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Crating 101 – Dog Crates

Crating 101 – Dog Crates

Purchasing a crate for your dog isn’t as simple as it seems. There are actually a few key requirements in buying a crate for your pet that you should keep in mind when making the buy. Typically your dog should have enough room to stand, and turn around. Purchasing a crate that allows for more than that is fine, but opt for those with an adjustable metal separation through it. This serves to ‘grow’ the space as your pet grows. Keep in mind however, that the crate should not be too large as dogs will start to do their business if there is enough space – especially puppies.

Many dogs also perceive their crates as their own personal space, and a secure space that they can retire to. So it’s a positive thing for both you and your dog – safety and comfort for doggy, sanity for you!

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2 Responses to this Article, So Far

  1. Avatar cindy says:

    I have recently adopted a rescue dog, he is beleived to be about 3 – 4 years old ,house trained, neutured and is generally a great boy, he loves ppl and other dogs. My question is about kennel training him for when I am at work during the day. Ive tried putting him in the kennel and he HATES it. It stresses him out so much, he barks and howls uncontrolably, ripped the bottom out of it, peed all over the floor and threw up everywhere. I was gone about 30 minutes :(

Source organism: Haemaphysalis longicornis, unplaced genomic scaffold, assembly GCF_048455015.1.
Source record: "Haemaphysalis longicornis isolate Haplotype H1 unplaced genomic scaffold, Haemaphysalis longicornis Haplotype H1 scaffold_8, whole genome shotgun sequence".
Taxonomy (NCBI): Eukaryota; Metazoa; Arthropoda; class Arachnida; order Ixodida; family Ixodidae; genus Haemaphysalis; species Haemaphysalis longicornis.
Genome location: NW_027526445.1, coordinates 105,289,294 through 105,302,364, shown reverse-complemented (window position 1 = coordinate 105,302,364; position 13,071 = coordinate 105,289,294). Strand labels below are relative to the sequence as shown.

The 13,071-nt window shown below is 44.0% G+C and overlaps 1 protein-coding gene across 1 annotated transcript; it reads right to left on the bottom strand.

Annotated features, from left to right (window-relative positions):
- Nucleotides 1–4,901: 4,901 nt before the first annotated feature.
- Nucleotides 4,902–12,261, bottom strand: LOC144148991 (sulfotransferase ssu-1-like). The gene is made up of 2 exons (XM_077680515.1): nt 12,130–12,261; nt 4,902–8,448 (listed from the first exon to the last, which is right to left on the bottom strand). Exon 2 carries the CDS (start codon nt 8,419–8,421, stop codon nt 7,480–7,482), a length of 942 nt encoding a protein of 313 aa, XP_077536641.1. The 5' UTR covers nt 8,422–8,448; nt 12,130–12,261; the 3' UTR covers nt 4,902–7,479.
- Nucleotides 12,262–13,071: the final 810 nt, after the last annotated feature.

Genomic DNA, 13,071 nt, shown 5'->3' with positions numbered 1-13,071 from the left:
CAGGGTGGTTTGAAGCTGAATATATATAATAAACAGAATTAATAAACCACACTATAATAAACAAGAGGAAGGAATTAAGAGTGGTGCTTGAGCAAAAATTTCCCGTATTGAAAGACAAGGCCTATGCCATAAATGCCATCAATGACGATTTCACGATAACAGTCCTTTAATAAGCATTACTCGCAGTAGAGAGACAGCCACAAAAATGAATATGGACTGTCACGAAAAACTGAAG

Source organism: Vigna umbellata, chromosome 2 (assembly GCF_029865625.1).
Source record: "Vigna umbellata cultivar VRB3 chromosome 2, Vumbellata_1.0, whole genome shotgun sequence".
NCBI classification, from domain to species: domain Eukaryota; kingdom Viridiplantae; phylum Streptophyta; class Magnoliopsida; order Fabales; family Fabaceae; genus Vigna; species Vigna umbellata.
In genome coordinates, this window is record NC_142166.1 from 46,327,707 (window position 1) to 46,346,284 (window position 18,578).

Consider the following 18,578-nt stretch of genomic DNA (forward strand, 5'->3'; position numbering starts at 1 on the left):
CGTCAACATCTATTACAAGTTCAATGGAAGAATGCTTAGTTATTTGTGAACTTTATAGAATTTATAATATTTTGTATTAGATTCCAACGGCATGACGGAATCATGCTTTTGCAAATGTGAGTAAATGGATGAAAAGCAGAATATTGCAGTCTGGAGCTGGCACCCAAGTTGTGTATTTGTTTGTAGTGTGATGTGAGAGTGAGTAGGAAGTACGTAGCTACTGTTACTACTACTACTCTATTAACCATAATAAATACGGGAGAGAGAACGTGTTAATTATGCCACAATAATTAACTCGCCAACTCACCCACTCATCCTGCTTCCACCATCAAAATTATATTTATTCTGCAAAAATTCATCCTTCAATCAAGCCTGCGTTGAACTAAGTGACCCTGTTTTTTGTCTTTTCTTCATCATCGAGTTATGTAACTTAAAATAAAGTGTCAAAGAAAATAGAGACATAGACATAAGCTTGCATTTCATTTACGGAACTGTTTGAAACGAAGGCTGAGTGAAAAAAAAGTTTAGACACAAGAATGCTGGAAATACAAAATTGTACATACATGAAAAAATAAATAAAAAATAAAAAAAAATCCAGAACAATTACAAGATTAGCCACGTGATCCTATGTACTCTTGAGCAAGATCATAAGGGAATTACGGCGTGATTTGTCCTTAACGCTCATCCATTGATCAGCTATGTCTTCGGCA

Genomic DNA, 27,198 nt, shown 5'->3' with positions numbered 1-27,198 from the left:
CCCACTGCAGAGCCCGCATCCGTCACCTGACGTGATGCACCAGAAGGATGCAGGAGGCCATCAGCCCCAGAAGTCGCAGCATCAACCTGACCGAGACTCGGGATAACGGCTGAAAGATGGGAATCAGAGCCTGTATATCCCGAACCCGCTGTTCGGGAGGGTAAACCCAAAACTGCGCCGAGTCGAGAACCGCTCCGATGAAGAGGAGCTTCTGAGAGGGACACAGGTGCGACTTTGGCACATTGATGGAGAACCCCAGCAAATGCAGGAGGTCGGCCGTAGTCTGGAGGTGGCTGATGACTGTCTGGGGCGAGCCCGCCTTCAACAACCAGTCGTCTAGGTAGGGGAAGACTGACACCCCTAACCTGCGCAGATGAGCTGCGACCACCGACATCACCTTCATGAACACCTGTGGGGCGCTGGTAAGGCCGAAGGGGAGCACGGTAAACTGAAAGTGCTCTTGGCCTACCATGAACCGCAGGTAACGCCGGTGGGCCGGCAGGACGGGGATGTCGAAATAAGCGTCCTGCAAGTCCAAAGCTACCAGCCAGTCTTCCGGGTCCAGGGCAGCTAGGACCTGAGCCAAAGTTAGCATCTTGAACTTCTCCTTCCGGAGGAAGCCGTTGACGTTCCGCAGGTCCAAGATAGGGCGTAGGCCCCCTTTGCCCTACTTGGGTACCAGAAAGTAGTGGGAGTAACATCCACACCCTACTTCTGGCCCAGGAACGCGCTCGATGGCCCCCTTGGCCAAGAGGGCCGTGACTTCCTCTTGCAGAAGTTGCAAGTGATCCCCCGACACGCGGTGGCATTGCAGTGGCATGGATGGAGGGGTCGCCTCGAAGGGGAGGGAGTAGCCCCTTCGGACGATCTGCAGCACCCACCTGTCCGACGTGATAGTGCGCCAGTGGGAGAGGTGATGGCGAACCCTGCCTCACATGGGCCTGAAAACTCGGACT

I have started leaving it open when I am home, and have noticed he will go in more often on his own and will lay down, relax and rest in there now, I can even close the door as long as I am home. hen I leave he gets very upset. What am I doing wrong……any suggestions would be very appreciated.

    • Avatar Marko says:

      You never mentioned why the dog is crated for your whole working day.
      This sounds like separation anxiety to me. I encourage you to post this on our forum as we have quite a few people well versed in dog training.
      You’ll also get a better variety of answerers.
      Good luck

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